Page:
ISIS has continued its crime against civilization, blowing up a 2,000-year-old arch in the city of Palmyra in Syria.
The Arch of Triumph was a gem of the ancient world, holding a place of honor in Palmyra as one of its most recognizable sites, CBS News reported. Witnesses reported seeing ISIS digging holes with bulldozers around the arch and placing explosives inside; the arch itself sat atop columns that line Palmyra’s streets. The columns are still intact, ABC News added.
Those same witnesses reported that ISIS was placing explosives all over sites in Palmyra. Syria’s antiquities director, Professor Maamoun Abdulkarim, called the act “shameful.”
“They’re destroying building by building, within three to six months, at this pace, we’re going to lose Palmyra.”
Nicknamed the “Bridge of the Desert,” the arch stood at the entrance to Palmyra’s famous colonnaded streets, which in the ancient world linked the Roman Empire to Persia and the East. The arch was built by the Roman Emporer Septimius Severus to celebrate a victory over the Persians, the New York Times added. It connected the eastern and central sections of the colonnade and was a popular site for tourists, BuzzFeed noted.
It’s just one of many ancient sites in the city destroyed by ISIS. The latest victims in recent weeks, before the arch was destroyed, were two temples — Baalshamin and Bel. Palmyra’s sprawling ruins include many temples to local gods and goddesses.
Dedicated to a god of storm and rain, 2,000-year-old Baalshamin was several stories high and fronted by six huge columns; the name means “Lord of the Heavens.” Bel is even older, dating to 32 A.D., and was one of the most important religious buildings of the first century. Dedicated to the Semitic god Bel, it combined Near Eastern and Greco-Roman architecture; the temple had a shrine, courtyard, amphitheater, and tombs.
Palmyra is a UNESCO World Heritage Site and was once a top tourist attraction in the entire Middle East. The director general of UNESCO called Palmyra’s destruction at the hands of ISIS a “new war crime and an immense loss for the Syrian people and for humanity.”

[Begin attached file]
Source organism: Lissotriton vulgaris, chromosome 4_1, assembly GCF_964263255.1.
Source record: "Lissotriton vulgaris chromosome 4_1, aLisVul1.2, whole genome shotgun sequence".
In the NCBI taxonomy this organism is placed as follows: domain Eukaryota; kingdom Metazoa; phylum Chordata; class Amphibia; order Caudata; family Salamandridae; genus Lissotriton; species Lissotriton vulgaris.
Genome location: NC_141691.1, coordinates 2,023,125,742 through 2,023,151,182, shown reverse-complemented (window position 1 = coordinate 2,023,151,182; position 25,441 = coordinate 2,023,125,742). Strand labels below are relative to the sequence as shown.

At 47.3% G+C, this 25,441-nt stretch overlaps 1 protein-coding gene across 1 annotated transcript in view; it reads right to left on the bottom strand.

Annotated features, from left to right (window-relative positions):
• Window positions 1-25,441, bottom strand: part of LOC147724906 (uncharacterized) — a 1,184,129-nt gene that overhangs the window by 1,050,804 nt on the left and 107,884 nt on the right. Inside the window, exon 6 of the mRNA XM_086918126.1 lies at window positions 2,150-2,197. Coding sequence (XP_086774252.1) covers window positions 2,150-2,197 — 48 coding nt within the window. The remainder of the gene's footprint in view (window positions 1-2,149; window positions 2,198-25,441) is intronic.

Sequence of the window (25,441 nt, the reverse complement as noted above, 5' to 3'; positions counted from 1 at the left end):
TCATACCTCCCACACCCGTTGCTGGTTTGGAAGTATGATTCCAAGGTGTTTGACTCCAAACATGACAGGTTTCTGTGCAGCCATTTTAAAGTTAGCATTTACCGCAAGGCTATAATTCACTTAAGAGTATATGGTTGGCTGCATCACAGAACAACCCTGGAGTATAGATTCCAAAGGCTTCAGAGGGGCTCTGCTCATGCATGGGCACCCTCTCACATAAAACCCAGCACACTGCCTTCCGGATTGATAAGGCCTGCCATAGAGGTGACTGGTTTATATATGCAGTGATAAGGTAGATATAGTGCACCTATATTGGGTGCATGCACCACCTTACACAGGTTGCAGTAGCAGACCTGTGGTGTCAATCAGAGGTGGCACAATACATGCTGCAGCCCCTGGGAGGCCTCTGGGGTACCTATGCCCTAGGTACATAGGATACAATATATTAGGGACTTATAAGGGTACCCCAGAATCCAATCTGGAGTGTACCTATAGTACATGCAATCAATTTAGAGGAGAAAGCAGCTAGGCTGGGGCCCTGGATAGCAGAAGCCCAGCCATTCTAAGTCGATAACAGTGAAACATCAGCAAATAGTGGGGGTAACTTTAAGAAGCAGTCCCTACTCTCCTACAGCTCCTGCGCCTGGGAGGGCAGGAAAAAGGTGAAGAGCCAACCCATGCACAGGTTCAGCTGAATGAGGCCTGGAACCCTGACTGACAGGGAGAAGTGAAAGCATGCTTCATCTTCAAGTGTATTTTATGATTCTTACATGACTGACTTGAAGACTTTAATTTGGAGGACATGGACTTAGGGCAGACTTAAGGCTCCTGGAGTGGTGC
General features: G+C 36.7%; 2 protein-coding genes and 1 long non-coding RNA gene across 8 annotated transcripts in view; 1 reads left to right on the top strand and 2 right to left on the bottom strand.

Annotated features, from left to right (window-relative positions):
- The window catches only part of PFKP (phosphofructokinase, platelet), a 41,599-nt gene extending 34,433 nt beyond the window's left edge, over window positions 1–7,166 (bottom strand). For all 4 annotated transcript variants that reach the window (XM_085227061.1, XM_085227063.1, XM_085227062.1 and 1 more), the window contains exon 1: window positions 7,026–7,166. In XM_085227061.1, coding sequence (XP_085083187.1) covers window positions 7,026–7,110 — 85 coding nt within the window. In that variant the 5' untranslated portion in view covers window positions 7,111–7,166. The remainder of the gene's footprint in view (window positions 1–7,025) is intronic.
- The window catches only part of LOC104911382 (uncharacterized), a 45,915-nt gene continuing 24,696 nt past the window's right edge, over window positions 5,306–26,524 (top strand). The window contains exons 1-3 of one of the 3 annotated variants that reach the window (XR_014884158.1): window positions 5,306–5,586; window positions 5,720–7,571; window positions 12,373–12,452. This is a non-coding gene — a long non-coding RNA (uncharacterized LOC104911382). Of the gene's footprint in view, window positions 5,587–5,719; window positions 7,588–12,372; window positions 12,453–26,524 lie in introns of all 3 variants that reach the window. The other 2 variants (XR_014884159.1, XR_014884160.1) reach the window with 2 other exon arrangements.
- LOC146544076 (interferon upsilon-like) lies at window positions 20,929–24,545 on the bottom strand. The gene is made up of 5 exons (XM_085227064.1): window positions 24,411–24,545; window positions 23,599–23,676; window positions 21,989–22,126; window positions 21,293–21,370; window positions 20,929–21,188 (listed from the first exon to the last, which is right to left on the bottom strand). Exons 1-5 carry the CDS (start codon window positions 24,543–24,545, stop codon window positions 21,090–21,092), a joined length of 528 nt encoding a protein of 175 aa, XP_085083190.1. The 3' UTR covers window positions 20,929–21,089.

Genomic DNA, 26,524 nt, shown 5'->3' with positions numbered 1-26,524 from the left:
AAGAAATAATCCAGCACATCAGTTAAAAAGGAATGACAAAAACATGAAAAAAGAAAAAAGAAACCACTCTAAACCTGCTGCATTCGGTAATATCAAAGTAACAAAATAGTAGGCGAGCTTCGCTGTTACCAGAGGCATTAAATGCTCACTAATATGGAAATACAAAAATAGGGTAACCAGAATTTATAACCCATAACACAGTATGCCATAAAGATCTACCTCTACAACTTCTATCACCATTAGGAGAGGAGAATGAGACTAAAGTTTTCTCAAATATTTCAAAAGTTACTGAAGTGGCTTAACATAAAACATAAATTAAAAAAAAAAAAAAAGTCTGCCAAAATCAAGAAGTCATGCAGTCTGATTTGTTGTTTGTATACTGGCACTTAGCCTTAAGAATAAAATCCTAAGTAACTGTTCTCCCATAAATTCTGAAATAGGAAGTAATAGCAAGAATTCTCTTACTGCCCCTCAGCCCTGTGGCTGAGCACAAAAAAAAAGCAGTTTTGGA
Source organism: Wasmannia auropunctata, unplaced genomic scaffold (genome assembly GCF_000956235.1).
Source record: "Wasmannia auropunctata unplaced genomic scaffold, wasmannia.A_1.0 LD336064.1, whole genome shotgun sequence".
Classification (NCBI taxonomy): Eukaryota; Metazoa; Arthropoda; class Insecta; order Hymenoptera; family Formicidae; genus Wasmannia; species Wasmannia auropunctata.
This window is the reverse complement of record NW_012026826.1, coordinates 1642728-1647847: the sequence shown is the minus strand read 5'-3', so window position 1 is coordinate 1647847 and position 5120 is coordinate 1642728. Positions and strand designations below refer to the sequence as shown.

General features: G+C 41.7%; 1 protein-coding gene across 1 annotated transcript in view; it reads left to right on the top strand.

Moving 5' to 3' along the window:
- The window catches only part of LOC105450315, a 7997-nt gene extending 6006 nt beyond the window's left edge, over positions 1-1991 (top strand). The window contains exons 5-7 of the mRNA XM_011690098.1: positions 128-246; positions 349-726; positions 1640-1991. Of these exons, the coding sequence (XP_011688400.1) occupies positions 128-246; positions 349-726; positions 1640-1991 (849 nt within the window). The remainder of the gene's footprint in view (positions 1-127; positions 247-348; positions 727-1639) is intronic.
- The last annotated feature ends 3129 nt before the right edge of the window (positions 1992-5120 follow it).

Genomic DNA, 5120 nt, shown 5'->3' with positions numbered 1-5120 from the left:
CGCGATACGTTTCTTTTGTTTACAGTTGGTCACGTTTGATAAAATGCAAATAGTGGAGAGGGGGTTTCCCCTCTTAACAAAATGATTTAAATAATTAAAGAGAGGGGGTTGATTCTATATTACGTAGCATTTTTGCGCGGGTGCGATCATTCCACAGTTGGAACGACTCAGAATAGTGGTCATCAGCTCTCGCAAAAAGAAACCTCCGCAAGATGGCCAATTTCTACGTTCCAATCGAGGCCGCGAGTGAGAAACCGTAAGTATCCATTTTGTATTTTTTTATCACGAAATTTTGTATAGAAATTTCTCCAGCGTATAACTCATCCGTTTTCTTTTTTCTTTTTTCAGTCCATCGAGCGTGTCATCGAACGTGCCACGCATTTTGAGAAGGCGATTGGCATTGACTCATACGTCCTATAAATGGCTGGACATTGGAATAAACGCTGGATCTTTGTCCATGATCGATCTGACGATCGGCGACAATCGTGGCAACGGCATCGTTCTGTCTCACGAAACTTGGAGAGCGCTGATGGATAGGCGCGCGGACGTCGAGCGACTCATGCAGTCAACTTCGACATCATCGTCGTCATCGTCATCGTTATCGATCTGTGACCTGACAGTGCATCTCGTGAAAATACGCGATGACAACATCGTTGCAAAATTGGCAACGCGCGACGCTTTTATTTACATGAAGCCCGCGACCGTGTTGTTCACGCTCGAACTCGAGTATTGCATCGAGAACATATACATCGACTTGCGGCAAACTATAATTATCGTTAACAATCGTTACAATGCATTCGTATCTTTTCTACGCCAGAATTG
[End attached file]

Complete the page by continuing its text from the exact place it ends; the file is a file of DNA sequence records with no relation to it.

As ISIS has expanded into Iraq and Syria, it has made a habit of turning the region’s ancient treasures into rubble. As Palmyra’s modern-day residents have fled from ISIS and the government has tried to fight the extremist group, archaeological sites have ended up in the crosshairs. The toll in September, per the Palmyra branch of the Local Coordination Committees, stands at 97 deaths and 239 houses, and three ancient structures destroyed.
So why is ISIS continuing its campaign against the ancient world? The reasons are two-fold — religious and financial. Destroying sites like those in Palmyra translates into plenty of cash for ISIS, which sells the antiquities it loots for significant sums.
But this destruction is also an attempt to rid the world of idolatry and paganism, based on the group’s very strict and violent interpretation of Islamic law under their self-declared “caliphate.”
When ISIS razed the ancient Assyrian capital of Nimrud, another UNESCO World Heritage Site dating to the 13th century B.C. in March, Newsweek turned to the words of a fighter in a video released by ISIS, which also featured the group obliterating artifacts in a Mosul museum.
“The remains that you see behind me are the idols of peoples of previous centuries, which were worshipped instead of Allah… The Prophet Muhammad shattered the idols with his own hands, when he conquered Mecca… This is what his companions did later when they conquered lands. Since Allah commanded us to shatter and destroy these statues, idols and remains, it is easy for us to obey.”
So what is the world to do? Professor Abdulkarim said the Syrian army — with international support — should march in and retake the city. Or the world can watch as Palmyra disappears.
[Photos Courtesy Spencer Arnold, Hulton Archive / Getty Images, seb001 / Shutterstock]